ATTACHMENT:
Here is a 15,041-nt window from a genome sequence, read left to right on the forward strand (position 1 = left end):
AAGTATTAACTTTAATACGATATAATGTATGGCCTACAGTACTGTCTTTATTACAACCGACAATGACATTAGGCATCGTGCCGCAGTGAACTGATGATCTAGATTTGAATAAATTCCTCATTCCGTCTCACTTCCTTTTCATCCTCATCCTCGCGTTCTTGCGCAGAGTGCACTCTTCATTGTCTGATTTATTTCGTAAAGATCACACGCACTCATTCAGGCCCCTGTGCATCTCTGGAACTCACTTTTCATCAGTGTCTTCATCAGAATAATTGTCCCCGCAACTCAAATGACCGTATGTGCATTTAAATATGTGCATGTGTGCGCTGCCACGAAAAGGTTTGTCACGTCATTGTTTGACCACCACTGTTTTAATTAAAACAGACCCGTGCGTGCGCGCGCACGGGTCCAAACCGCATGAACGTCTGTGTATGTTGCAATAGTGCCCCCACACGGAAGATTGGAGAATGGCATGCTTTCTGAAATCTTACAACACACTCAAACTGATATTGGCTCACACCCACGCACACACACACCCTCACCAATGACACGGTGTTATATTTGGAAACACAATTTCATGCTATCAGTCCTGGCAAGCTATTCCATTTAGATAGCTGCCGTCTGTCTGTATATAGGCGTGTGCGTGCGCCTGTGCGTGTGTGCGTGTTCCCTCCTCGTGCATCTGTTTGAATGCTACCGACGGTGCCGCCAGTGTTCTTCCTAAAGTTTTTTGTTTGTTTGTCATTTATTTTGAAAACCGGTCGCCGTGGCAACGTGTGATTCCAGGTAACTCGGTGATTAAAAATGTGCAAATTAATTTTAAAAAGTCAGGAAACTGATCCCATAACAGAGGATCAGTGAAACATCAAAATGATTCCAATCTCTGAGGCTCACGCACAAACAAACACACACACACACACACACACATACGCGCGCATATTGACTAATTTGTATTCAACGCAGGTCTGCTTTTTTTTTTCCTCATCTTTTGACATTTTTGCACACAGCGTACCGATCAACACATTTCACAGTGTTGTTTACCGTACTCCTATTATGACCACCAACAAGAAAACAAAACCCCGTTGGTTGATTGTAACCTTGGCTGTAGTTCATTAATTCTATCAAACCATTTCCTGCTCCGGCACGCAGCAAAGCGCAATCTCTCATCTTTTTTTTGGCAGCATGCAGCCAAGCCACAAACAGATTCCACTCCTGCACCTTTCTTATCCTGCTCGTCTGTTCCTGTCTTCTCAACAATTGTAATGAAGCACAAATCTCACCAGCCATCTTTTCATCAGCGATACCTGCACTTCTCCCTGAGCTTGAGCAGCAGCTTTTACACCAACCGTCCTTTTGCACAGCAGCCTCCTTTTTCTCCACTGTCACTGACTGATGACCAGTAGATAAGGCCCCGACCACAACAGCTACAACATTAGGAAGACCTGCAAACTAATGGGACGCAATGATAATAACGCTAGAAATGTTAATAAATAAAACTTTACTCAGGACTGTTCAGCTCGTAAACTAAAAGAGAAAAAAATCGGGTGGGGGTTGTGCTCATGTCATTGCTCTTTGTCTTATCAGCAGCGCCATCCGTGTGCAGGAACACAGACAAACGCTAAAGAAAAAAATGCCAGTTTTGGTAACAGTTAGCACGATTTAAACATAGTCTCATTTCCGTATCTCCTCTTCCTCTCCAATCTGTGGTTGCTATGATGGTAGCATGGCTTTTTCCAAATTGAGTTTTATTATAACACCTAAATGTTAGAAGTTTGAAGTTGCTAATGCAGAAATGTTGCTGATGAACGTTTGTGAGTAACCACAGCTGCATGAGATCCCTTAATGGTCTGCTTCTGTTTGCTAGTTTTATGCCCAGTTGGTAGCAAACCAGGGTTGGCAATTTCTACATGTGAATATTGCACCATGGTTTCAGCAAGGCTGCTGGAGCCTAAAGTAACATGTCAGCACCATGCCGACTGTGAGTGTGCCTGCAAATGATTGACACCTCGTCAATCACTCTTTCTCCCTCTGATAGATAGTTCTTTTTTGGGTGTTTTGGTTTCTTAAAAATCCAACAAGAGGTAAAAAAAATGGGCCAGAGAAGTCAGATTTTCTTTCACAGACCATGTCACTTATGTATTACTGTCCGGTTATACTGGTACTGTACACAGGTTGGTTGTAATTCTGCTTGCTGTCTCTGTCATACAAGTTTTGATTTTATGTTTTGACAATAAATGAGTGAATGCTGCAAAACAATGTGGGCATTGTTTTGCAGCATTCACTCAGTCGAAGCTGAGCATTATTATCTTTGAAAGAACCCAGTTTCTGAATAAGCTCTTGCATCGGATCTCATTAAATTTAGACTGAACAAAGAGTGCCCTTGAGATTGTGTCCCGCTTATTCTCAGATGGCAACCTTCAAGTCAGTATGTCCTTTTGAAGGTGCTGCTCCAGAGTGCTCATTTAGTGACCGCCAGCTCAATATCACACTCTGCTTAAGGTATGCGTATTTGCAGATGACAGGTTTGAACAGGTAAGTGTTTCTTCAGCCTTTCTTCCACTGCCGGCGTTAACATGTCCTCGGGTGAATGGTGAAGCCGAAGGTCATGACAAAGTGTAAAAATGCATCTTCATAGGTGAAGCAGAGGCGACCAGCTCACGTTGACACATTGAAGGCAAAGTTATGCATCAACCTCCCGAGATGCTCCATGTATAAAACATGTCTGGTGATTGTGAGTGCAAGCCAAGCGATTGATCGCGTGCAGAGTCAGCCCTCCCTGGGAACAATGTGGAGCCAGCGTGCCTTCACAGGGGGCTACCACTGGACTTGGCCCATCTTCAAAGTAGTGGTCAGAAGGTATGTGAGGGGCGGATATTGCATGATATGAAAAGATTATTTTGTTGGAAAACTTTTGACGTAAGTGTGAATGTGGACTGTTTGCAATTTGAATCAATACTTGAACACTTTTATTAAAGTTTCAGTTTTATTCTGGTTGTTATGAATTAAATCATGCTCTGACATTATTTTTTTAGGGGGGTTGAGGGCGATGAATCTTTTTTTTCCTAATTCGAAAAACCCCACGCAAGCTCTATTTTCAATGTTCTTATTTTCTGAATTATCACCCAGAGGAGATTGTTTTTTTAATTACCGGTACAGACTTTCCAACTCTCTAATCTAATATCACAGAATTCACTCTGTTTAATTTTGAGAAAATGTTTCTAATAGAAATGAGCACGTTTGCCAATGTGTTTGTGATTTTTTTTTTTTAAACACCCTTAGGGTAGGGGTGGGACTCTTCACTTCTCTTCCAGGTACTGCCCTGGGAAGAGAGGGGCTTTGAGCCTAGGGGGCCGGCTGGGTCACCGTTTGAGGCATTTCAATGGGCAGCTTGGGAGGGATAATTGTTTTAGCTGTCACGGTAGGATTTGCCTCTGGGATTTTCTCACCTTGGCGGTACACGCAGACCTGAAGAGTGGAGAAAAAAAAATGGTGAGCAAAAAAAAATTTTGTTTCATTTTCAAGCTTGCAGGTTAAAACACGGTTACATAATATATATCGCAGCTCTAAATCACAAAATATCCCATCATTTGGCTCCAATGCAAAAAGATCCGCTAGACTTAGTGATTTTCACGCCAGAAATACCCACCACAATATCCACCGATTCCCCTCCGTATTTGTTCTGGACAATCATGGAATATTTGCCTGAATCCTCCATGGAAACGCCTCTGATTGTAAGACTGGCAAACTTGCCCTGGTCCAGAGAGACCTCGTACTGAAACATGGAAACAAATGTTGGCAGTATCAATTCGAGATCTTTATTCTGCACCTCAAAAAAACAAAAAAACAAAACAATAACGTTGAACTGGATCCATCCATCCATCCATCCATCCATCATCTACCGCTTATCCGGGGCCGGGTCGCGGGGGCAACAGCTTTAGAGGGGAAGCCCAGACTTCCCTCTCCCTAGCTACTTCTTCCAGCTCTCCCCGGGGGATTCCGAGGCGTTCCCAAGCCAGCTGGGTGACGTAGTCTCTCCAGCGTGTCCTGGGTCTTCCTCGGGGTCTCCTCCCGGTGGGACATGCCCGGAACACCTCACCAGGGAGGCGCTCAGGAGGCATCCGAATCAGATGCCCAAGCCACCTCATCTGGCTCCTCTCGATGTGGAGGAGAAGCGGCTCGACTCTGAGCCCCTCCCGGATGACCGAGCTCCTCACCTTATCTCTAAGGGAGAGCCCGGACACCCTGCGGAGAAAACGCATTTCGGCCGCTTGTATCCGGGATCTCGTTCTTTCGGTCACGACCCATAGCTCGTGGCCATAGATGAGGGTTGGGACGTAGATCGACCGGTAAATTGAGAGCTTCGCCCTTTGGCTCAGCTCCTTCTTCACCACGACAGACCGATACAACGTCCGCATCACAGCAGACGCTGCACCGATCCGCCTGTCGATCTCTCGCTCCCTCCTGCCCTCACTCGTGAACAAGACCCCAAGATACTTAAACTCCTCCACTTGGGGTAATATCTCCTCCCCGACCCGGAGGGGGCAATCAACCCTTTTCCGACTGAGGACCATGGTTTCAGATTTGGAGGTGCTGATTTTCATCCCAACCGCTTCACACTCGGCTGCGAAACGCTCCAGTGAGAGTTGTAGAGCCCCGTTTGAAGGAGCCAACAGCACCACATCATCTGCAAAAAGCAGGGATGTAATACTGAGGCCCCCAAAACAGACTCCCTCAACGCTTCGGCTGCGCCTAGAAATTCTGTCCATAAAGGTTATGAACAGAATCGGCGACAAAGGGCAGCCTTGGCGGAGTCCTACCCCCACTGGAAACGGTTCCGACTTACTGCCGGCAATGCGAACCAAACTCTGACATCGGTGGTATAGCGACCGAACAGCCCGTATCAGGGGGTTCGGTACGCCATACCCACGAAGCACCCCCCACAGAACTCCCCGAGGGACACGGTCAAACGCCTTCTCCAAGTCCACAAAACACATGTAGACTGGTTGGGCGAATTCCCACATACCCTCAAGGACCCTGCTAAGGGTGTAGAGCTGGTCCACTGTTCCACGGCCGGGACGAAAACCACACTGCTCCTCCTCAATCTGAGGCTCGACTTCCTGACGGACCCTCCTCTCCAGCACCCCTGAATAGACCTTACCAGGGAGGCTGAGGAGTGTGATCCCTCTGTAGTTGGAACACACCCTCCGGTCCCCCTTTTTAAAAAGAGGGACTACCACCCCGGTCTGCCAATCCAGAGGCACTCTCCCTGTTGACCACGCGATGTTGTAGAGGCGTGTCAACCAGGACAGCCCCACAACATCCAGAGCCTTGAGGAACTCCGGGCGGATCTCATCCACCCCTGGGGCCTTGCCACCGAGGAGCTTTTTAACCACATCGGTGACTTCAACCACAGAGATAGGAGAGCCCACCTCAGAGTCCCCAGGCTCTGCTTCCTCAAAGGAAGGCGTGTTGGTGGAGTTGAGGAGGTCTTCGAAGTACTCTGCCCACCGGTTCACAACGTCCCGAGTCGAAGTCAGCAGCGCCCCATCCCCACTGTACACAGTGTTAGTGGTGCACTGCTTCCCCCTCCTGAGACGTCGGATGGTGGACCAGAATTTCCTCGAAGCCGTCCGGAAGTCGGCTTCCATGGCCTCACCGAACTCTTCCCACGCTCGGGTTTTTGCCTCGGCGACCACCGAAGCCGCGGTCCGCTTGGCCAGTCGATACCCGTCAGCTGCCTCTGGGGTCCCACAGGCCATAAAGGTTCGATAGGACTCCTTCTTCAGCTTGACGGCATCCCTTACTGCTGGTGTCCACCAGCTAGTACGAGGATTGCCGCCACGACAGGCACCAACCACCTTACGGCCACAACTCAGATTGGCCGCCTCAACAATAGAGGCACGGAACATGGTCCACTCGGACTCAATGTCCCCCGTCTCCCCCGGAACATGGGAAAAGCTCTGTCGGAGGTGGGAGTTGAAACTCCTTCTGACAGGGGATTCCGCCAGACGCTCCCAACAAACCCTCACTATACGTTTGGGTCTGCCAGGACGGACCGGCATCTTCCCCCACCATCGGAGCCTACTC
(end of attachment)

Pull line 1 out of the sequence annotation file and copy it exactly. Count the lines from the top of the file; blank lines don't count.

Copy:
Here is a 15,041-nt window from a genome sequence, read left to right on the forward strand (position 1 = left end):